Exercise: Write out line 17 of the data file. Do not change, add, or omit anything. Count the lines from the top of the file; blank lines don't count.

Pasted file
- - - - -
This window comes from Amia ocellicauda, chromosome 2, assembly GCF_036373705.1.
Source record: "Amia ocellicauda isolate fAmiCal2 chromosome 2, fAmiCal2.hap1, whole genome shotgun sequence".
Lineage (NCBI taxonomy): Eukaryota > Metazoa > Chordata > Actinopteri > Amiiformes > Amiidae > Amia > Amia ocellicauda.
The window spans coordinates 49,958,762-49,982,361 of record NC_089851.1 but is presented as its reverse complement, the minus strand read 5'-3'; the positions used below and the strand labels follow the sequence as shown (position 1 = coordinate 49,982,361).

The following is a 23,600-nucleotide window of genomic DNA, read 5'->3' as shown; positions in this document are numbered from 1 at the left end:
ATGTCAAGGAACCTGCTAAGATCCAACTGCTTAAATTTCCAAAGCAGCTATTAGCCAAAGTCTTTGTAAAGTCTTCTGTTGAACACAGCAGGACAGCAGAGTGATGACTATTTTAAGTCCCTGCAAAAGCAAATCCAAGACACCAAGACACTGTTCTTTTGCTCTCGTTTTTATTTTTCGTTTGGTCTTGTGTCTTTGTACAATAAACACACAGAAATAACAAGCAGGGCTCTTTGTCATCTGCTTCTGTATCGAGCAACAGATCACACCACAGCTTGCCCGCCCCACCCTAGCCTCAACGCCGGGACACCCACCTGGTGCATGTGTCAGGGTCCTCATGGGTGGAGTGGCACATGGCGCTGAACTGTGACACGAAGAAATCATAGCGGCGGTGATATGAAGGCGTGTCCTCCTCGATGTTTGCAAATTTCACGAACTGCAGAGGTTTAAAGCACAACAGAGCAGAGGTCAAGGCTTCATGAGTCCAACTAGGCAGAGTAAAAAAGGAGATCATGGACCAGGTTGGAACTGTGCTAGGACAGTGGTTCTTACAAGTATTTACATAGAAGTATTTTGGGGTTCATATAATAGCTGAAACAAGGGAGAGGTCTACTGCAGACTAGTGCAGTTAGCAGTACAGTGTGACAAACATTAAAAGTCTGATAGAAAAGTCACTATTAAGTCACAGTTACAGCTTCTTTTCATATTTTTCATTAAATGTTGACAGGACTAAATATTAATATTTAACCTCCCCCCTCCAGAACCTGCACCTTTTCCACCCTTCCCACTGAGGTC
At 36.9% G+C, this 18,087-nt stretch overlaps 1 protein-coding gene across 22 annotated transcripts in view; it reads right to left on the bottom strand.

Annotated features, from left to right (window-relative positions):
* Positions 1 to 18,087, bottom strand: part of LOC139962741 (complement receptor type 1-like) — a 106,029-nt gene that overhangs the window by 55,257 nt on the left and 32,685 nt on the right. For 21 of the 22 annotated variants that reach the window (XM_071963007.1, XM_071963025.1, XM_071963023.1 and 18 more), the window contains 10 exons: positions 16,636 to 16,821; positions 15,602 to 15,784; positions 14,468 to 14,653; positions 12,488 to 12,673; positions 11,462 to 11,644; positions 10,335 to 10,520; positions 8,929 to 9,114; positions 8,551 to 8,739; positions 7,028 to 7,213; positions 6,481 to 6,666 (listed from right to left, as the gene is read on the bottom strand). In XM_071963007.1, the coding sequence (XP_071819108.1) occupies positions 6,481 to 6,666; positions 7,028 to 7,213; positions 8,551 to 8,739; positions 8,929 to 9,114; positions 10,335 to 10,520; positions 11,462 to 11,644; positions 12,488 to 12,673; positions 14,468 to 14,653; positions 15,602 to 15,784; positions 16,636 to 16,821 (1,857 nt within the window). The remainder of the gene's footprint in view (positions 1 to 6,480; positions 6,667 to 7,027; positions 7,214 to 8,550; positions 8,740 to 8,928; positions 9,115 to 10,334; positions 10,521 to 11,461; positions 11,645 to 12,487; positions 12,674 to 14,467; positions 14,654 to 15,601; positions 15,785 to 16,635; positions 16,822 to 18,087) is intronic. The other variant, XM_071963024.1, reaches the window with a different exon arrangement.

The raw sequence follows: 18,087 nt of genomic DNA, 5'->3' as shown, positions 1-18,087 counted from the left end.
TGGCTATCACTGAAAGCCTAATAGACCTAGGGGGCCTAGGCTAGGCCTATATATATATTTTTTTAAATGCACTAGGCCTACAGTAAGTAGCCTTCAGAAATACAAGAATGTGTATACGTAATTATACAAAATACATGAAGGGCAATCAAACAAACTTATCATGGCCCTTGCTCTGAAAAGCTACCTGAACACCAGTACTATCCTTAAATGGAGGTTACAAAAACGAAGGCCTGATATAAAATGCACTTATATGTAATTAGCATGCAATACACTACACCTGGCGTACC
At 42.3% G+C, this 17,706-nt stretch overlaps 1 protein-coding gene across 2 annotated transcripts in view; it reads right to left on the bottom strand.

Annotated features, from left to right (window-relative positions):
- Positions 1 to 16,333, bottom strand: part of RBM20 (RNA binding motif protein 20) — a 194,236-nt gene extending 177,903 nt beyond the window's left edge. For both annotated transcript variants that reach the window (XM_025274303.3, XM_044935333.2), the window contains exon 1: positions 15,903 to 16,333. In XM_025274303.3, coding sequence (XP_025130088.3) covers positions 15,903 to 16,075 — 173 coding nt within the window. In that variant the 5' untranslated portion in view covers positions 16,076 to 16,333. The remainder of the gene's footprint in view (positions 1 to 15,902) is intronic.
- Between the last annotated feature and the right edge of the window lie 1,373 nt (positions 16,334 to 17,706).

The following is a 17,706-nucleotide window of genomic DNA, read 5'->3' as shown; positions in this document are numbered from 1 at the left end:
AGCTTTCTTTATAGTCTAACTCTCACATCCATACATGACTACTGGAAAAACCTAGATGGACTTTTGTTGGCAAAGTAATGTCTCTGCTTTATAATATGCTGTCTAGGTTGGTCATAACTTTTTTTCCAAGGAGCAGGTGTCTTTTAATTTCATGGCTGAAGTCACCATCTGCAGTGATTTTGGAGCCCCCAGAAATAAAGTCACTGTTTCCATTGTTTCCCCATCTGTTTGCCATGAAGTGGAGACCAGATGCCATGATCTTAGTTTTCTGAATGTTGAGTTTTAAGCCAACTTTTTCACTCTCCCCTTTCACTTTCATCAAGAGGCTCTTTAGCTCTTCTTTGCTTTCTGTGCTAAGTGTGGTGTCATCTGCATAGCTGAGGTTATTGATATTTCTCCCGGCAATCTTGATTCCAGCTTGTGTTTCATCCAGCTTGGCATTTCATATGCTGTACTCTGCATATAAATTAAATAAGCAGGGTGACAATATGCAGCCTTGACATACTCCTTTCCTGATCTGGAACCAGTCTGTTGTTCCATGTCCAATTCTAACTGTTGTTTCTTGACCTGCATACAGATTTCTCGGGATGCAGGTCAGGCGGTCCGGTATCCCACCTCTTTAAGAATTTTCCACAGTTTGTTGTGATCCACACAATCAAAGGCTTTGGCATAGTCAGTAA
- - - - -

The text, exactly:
AGCTTTCTTTATAGTCTAACTCTCACATCCATACATGACTACTGGAAAAACCTAGATGGACTTTTGTTGGCAAAGTAATGTCTCTGCTTTATAATATGCTGTCTAGGTTGGTCATAACTTTTTTTCCAAGGAGCAGGTGTCTTTTAATTTCATGGCTGAAGTCACCATCTGCAGTGATTTTGGAGCCCCCAGAAATAAAGTCACTGTTTCCATTGTTTCCCCATCTGTTTGCCATGAAGTGGAGACCAGATGCCATGATCTTAGTTTTCTGAATGTTGAGTTTTAAGCCAACTTTTTCACTCTCCCCTTTCACTTTCATCAAGAGGCTCTTTAGCTCTTCTTTGCTTTCTGTGCTAAGTGTGGTGTCATCTGCATAGCTGAGGTTATTGATATTTCTCCCGGCAATCTTGATTCCAGCTTGTGTTTCATCCAGCTTGGCATTTCATATGCTGTACTCTGCATATAAATTAAATAAGCAGGGTGACAATATGCAGCCTTGACATACTCCTTTCCTGATCTGGAACCAGTCTGTTGTTCCATGTCCAATTCTAACTGTTGTTTCTTGACCTGCATACAGATTTCTCGGGATGCAGGTCAGGCGGTCCGGTATCCCACCTCTTTAAGAATTTTCCACAGTTTGTTGTGATCCACACAATCAAAGGCTTTGGCATAGTCAGTAA